Mini-Comic #1 – The Dawn Line: One Hit Wonder

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Congratulations! You have just finished reading my very first mini-comic. Since you’ve come this far, I’m sure you’d love to hear me prattle on about why/how this came into being… Hey, wait! Where are you all going? Sigh…

Well, at least I still have you, dear reader. And for that you have my deepest thanks!

Now that it’s just the two of us, let’s talk about story process. More than anything this was a test to flesh out the characters and environment in The Dawn Line. It was not scripted, nor was it thumb-nailed. Instead, it was a very fluid creation that started out as sketchbook pages, just like my Sketch-a-page posts (cf. Lighthouse, Snow Shark, and The D.L. Duo). Because I was creating the story from one page to the next, I wanted the action to speak for itself and lead the reader through the story. That was what I was going for anyway.

There is still this nagging voice in my head that is adamant that I should add narration boxes to explain what is happening and who the characters are. However, every time I sit down to write these, I feel like I have stumbled into the trap that is the “Stan Lee Method” (i.e. trying to mash words into a space where no words were planned to be). What do you think? Did it read alright? Should I add narration boxes or at least a “who’s who”/”what’s what” page? I would love to hear what you think.

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What it really means to “ink like the pros”

When I started drawing comics, everybody was like “You gotta use a Series 7 brush or Speedball nib for inking. That’s what the pros use!” Being an admirer of guys like Vaughn Bode and Wally Wood, how I could I not try to “ink like the pros”?

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An image from Bode's Junkwaffel

Well, even though some of my favourite comic creators have used this method with great success, I found that I spent far more time fussing with my tools than actually putting lines on paper.

For me, using a nib/brush was messy (Imagine ink on me, my art, the furniture, the cat…), limiting (Have you ever tried to ink anywhere but a solid desk? It’s impossible!), and demotivating (My inked lines look nothing like my pencil lines. Why is that?!). I struggled for a long time to use a nib/brush, but I was never happy with my raw lines. Because of this, I had to rely a lot on Photoshop to remove smudges, straighten lines, and fix key details. (You can see my full discussion on this lack of precision here.)

Of course, what I realized much later was that there are pros now who don’t use this method.

A lot has changed since Wood (1927-1981) and Bode (1941-1975) were making comics. Aside from many artists going fully or partially digital, there has also been a move towards technical pens. Sakura’s Pigma Microns, for example, weren’t developed until the early 80’s. As its name implies, the Micron was made possible after Sakura discovered “how to reduce pigment particles to submicron size so that the ink flows evenly through the narrowest of pen nibs.”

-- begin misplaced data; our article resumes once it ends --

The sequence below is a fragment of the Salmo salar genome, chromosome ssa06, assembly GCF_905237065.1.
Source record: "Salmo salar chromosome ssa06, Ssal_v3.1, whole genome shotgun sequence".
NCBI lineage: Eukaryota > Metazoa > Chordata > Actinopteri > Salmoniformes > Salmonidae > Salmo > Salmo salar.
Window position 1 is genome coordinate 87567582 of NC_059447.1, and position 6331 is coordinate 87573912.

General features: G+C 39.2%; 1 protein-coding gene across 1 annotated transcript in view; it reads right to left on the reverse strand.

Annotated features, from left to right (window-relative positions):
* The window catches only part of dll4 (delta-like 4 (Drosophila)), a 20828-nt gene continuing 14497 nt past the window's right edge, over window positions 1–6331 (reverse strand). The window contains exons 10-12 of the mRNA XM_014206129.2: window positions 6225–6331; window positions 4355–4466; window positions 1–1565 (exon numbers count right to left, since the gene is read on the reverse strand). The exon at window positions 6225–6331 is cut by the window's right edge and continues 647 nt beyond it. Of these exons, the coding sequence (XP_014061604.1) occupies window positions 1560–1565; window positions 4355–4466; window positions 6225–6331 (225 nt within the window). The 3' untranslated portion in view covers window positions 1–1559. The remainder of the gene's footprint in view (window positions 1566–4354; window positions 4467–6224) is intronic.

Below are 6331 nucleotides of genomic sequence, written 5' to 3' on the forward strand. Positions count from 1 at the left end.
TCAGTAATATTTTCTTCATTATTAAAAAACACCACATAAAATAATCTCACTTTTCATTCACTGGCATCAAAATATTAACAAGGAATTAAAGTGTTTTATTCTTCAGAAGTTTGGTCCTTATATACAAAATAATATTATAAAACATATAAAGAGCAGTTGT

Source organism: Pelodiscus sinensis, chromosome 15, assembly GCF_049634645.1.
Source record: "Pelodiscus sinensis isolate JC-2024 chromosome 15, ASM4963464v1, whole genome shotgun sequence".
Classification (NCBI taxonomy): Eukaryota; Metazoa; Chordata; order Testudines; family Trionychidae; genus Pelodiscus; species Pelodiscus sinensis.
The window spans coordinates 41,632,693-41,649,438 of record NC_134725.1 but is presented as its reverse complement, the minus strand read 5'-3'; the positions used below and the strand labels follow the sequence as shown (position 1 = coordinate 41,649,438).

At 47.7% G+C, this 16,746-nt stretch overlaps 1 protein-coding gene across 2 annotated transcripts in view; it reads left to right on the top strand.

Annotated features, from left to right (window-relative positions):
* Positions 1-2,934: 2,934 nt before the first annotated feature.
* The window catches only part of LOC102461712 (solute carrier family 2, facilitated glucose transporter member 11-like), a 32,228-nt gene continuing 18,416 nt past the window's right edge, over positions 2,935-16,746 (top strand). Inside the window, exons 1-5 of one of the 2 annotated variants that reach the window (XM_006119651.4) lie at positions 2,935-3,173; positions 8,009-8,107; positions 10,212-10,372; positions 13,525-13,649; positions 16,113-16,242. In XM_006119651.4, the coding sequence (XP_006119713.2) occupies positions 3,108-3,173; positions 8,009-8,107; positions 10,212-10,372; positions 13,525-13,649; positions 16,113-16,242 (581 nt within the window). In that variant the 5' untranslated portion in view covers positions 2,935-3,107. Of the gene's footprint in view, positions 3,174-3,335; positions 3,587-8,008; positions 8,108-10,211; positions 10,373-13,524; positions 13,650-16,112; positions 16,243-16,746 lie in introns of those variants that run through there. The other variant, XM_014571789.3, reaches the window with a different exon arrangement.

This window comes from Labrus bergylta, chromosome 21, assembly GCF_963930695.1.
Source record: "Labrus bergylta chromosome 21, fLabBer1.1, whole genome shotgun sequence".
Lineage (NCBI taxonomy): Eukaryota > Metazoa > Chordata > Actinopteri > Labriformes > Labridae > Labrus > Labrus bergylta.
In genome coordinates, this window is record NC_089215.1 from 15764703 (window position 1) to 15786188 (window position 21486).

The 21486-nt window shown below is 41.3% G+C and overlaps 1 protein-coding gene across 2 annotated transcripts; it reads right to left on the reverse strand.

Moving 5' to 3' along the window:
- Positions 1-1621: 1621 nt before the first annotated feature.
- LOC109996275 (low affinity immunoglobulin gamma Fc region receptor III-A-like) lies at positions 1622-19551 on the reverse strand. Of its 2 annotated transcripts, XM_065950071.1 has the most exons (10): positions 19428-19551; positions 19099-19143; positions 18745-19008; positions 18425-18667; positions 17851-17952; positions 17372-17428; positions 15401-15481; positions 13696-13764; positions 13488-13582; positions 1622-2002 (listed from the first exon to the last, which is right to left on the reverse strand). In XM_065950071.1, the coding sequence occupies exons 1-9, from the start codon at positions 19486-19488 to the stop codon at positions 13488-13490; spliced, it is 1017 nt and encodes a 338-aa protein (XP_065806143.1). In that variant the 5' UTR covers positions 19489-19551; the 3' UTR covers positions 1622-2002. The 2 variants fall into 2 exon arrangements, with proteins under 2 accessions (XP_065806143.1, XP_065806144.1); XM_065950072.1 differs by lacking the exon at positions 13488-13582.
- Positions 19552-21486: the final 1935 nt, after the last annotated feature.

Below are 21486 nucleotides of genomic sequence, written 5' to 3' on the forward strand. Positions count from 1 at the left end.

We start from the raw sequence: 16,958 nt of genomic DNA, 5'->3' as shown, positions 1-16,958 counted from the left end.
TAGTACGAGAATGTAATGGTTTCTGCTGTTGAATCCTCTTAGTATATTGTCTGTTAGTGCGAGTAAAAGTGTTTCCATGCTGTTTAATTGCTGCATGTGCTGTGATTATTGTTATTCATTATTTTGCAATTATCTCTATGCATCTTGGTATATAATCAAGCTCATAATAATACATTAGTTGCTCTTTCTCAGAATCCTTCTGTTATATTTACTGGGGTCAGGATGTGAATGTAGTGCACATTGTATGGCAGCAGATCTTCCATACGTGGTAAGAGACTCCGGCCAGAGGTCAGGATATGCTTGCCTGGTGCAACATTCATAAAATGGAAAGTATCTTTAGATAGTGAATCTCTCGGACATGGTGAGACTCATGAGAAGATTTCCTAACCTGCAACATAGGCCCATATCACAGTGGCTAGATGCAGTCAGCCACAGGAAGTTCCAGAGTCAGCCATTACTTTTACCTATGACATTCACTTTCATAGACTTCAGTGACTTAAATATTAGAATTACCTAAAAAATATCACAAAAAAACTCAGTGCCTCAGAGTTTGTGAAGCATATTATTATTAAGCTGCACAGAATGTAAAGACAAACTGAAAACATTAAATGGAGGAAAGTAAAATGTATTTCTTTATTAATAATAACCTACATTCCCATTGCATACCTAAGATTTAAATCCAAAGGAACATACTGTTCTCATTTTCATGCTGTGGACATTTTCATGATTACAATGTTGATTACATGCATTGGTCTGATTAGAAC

It was Steve Rolston who first turned me on to Microns. In fact, much of my method comes from what I learned in Steve’s class and by studying his original art. (You can see my full discussion on learning how to use Microns here.)

Steve's INKtober process

Here’s a process for one of Steve’s INKtober sketches.

Steve has a very precise style that requires a tool like the Micron, and I could really see the benefit of this tool when tackling drawings with bold lines and curves. However, I never thought Microns could work with a more organic style. That was until I saw Brandon Graham ink at Vancouver Comic Con in 2014.

Brandon's CBLDF Sketchbook

I was preoccupied when Brandon sketched this for me, but I’m fairly sure he only used one pen, either an 03 or 05 Micron, for all of it.

While Steve lays down lines with care and forethought, Brandon has a very fluid, unreserved style. It was seeing the range of art that these guys could get using the Microns that ultimately motivated me to make the switch.

Now that I have said all that, don’t make the same mistake that I did. If you try an inking method and it just doesn’t work for you, try something else. Just because Microns work for some of us, that doesn’t mean that everyone can (or should!) use them. Heck, artists like Marian Churchland and Tony Cliff skip the inks completely and just use pencil lines in their comics.

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A lot sure has changed since Wood and Bode were around. Take advantage of that! Find what works for you, and soon you’ll be laying down lines like a pro.

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Sketch-a-day 8.26

August 26

Sketching in the doctor’s office brings weird results.

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Sketch-a-day 8.25

August 25

Early folk music.

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Sketch-a-day 8.24

August 24

“The truth is out there.”

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Sketch-a-day 8.23

August 23

Man With No Name

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Sketch-a-day 8.22

August 22

Rocko’s Modern Life? Never heard of it.

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